Newsbreak: Independent team to iron out issues with IWH-CREC

This article first appeared in The Edge Malaysia Weekly, on May 6, 2019 - May 12, 2019.

The Bandar Malaysia site … the project is expected to be a trailblazer in urban planning. Photo by Low Yen Yeing/EdgeProp.my

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THE federal government is understood to have appointed an independent committee to help iron out certain details in the RM7.41 billion acquisition of 60% of the Bandar Malaysia project by IWH-CREC Sdn Bhd, sources familiar with the matter tell The Edge.

The five-member team is understood to be chaired by Datuk Ahmad Badri Mohd Zahir, the current secretary-general of the Ministry of Finance, and its members include Khazanah Nasional Bhd managing director Datuk Shahril Ridza Ridzuan, Permodalan Nasional Bhd president and CEO Datuk Abdul Rahman Ahmad, Employees Provident Fund CEO Tunku Alizakri Alias and Malaysia Digital Economy Corp Sdn Bhd CEO Surina Shukri.

It is understood that some of the confusion in the negotiations between the government and IWH-CREC stemmed from the Bandar Malaysia project being driven by the Ministry of Economic Affairs, which is headed by Datuk Seri Mohamed Azmin Ali, while the government’s stake in Bandar Malaysia is held by the Ministry of Finance, helmed by Lim Guan Eng.

“Instead of having members of the two ministries, the government has opted for an independent committee,” a source says. The Edge understands that the independent committee’s first meeting with IWH-CREC is slated for early this week.

IWH-CREC is a 60:40 joint venture between Iskandar Waterfront Holdings Sdn Bhd (IWH) and China’s government-controlled China Railway Engineering Corp (CREC). Businessman Tan Sri Lim Kang Hoo has a 63% stake in IWH while Johor state’s Kumpulan Prasaran Rakyat Johor Sdn Bhd controls the remaining 37%.

At the end of last month, at the Belt and Road Initiative (BRI) summit in Beijing, top Malaysian government officials inked a framework agreement with their Chinese counterparts, reviving Bandar Malaysia, a 196ha property project with a gross development value of RM140 billion.

“The signing ceremony in China a few weeks ago was a rushed affair, so there are still issues to be ironed out. Things were moving so fast that the deal had to be signed there and then,” says a government agency executive familiar with the matter.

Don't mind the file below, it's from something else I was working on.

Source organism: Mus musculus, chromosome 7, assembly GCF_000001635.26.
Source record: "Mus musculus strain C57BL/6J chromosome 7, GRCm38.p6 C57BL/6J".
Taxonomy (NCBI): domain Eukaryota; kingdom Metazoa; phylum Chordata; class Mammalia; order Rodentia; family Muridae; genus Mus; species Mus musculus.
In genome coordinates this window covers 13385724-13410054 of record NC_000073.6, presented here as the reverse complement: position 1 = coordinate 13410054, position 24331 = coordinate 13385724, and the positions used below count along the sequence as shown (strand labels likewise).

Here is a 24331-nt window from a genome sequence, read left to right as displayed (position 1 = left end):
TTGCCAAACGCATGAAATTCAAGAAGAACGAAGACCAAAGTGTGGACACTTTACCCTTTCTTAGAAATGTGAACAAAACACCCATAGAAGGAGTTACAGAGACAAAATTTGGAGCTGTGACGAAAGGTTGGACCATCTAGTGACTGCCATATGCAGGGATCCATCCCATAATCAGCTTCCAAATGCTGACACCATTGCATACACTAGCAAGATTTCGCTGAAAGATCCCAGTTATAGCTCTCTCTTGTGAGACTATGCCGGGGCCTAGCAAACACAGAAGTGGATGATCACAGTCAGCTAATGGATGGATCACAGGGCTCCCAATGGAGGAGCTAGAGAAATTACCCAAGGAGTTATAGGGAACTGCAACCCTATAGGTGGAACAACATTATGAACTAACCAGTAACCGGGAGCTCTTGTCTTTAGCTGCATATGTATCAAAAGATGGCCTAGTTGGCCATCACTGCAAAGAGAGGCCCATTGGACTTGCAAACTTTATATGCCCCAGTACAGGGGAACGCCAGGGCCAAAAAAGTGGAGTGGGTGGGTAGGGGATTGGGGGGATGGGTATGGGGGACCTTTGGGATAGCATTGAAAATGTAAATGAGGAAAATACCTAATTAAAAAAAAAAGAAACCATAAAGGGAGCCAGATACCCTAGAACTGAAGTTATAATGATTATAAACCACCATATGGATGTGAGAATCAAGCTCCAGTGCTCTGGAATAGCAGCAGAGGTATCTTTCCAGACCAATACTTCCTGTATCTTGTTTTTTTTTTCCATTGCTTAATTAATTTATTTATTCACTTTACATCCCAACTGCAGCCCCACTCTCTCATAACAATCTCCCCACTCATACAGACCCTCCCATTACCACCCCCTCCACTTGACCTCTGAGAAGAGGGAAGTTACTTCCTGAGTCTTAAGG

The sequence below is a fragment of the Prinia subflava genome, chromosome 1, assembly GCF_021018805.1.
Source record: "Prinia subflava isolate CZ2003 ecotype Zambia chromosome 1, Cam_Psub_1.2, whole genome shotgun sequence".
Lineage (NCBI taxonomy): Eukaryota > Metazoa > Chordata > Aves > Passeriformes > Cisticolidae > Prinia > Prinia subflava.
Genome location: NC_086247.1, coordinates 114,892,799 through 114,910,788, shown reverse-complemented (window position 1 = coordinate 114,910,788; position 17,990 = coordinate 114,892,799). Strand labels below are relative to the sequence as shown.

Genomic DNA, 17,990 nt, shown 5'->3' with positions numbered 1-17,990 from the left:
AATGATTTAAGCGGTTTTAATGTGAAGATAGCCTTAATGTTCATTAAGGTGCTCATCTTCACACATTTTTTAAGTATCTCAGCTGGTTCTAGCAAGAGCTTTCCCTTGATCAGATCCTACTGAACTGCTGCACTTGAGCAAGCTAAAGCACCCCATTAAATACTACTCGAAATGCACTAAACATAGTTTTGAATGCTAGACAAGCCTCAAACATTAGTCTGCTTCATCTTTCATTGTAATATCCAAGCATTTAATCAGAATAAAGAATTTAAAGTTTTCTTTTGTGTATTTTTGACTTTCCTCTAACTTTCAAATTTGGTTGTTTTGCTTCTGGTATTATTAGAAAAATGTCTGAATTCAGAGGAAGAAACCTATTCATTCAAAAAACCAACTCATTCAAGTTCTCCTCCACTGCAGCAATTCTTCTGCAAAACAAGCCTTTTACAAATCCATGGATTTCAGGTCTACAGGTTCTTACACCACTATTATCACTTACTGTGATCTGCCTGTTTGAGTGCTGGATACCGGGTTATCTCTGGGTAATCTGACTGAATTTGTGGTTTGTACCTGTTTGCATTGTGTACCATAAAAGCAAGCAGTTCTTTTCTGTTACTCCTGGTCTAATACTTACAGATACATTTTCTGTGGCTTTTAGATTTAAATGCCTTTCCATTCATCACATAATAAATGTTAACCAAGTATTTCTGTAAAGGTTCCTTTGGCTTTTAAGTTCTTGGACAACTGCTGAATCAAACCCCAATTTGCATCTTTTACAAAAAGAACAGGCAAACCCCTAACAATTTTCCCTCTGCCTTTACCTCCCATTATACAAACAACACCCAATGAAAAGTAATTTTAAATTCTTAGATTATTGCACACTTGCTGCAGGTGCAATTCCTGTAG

Newsmen who covered the event say the signing of the framework agreement for Bandar Malaysia, which was abruptly terminated in May 2017, was not on the original agenda of the BRI summit but was squeezed in, considering the high value and huge impact of the project.

In a nutshell, the BRI is a plan mooted by current Chinese premier Xi Jinping in 2013 and involves improving China’s connectivity and cooperation with the world via the strengthening of infrastructure, trade and investment links between China and several other countries.

Bandar Malaysia is a prominent development as it is expected to draw major international financial institutions, multinational corporations and Fortune 500 companies, including Chinese giants Alibaba and Huawei, to locate their regional headquarters there.

Also on the cards is the construction of a people’s park and 10,000 affordable homes in Bandar Malaysia.

The Prime Minister’s Office (PMO), in a statement prior to the BRI summit in Beijing, said, “Bandar Malaysia will be a trailblazer in urban planning, being a transit-oriented development that will optimise the amount of residential, business and leisure space and contribute towards a greener environment by facilitating and incentivising the use of public transport over private vehicles.”

Bandar Malaysia’s revival comes days after that of the RM44 billion, 648km East Coast Rail Link (ECRL), which is set to connect Kuantan Port in Pahang on the east coast to Port Klang in Selangor on the west coast of the peninsula, much like a land bridge between the two ports. Other stops include Kota Baru, Mentakab, Kuala Klawang in Negri Sembilan, Bangi, Kajang, the federal administrative capital Putrajaya and Port Klang.

ECRL’s new price tag is 32.8% less than the previous figure of RM66 billion, largely because the plan to build a tunnel through the Titiwangsa mountain range was scrapped from the project.

“Like the ECRL, the Bandar Malaysia project should be viewed within the larger context of fostering and cementing long-term bilateral relations between Malaysia and China while ensuring that such projects bring maximum economic value to the country,” the PMO added in its revival of Bandar Malaysia release.

The Bandar Malaysia project was mooted by the Najib administration in 2011 and in December 2015, it sold a 60% stake to the IWH-CREC consortium for RM7.4 billion, with the agreement that the two companies take on the master developer’s role.

However, in May 2017, the government pulled the plug on the deal, supposedly because IWH-CREC faced difficulty with financial obligations.

The Barisan Nasional government, after cutting off IWH-CREC, had stated that as many as eight companies had registered their interest via a request for proposal in July 2017 to be the master developer of the Bandar Malaysia project, but nothing came of it.

News reports have it that the interested parties included several Chinese state-owned companies and Japanese outfits Daiwa House Industry Group and Mitsui Fudosan.

Back then, Bandar Malaysia was set to house the terminal for the multibillion-ringgit Kuala Lumpur-Singapore high-speed rail project, which was also scrapped but now looks likely to be revived in the near term.

 

 

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